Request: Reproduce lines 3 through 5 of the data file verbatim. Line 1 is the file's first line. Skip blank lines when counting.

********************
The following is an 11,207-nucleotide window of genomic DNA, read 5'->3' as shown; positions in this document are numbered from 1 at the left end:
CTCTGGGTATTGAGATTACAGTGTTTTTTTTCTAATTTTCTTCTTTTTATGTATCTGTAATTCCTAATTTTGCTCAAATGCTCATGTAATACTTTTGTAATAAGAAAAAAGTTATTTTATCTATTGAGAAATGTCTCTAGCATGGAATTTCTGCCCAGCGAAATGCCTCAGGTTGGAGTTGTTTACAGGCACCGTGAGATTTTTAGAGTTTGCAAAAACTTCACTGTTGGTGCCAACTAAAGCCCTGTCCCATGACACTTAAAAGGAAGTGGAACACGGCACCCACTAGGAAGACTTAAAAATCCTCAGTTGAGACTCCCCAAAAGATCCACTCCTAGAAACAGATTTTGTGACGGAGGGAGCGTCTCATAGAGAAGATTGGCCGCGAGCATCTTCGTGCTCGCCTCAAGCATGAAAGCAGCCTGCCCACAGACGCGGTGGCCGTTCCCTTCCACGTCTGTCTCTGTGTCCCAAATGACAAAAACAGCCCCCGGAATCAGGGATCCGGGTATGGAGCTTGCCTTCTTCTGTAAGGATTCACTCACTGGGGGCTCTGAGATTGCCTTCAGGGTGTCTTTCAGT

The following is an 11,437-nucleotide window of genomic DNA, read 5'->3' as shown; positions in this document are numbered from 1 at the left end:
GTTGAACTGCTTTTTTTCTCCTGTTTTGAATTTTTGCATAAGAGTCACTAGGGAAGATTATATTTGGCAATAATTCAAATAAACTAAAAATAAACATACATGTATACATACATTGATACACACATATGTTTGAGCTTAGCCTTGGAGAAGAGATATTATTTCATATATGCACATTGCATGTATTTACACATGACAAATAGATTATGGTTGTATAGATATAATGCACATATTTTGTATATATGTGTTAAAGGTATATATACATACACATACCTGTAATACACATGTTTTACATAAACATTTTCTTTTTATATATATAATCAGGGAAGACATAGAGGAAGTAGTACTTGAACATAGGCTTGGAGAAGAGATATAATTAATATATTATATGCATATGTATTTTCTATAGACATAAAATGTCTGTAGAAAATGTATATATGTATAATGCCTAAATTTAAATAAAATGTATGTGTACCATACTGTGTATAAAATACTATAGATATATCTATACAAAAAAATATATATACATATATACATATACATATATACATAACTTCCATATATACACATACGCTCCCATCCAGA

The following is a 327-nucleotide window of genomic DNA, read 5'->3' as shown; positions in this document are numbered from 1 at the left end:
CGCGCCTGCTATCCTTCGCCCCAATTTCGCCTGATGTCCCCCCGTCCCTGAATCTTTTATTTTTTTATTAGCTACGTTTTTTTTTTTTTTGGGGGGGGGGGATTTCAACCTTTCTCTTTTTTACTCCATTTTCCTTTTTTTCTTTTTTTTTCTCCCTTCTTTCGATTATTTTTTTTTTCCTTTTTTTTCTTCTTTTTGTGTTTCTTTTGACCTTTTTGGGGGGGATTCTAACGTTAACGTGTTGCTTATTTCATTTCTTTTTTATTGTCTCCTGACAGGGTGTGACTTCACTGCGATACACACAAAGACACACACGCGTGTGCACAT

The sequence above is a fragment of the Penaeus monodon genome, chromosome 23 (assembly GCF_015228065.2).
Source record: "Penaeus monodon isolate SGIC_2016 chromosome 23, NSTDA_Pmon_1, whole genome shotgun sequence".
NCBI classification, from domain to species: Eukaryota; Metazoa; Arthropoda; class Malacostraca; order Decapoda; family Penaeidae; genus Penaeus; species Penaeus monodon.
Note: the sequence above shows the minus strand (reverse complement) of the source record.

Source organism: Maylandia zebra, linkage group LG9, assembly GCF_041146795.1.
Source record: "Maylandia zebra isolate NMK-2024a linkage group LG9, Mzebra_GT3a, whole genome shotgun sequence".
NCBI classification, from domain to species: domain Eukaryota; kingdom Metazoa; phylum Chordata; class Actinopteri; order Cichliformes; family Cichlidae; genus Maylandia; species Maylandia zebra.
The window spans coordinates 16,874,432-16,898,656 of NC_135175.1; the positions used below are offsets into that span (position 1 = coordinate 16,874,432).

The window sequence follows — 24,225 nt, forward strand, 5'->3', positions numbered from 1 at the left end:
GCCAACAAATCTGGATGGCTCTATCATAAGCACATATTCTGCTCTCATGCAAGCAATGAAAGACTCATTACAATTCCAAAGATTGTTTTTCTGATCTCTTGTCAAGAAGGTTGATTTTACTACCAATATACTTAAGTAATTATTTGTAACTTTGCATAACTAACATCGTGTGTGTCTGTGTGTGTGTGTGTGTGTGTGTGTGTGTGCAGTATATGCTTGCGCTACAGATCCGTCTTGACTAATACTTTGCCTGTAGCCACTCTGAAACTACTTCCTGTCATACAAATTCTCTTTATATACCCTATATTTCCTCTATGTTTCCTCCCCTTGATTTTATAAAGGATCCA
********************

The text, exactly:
The following is an 11,437-nucleotide window of genomic DNA, read 5'->3' as shown; positions in this document are numbered from 1 at the left end:
GTTGAACTGCTTTTTTTCTCCTGTTTTGAATTTTTGCATAAGAGTCACTAGGGAAGATTATATTTGGCAATAATTCAAATAAACTAAAAATAAACATACATGTATACATACATTGATACACACATATGTTTGAGCTTAGCCTTGGAGAAGAGATATTATTTCATATATGCACATTGCATGTATTTACACATGACAAATAGATTATGGTTGTATAGATATAATGCACATATTTTGTATATATGTGTTAAAGGTATATATACATACACATACCTGTAATACACATGTTTTACATAAACATTTTCTTTTTATATATATAATCAGGGAAGACATAGAGGAAGTAGTACTTGAACATAGGCTTGGAGAAGAGATATAATTAATATATTATATGCATATGTATTTTCTATAGACATAAAATGTCTGTAGAAAATGTATATATGTATAATGCCTAAATTTAAATAAAATGTATGTGTACCATACTGTGTATAAAATACTATAGATATATCTATACAAAAAAATATATATACATATATACATATACATATATACATAACTTCCATATATACACATACGCTCCCATCCAGA

The following is a 327-nucleotide window of genomic DNA, read 5'->3' as shown; positions in this document are numbered from 1 at the left end: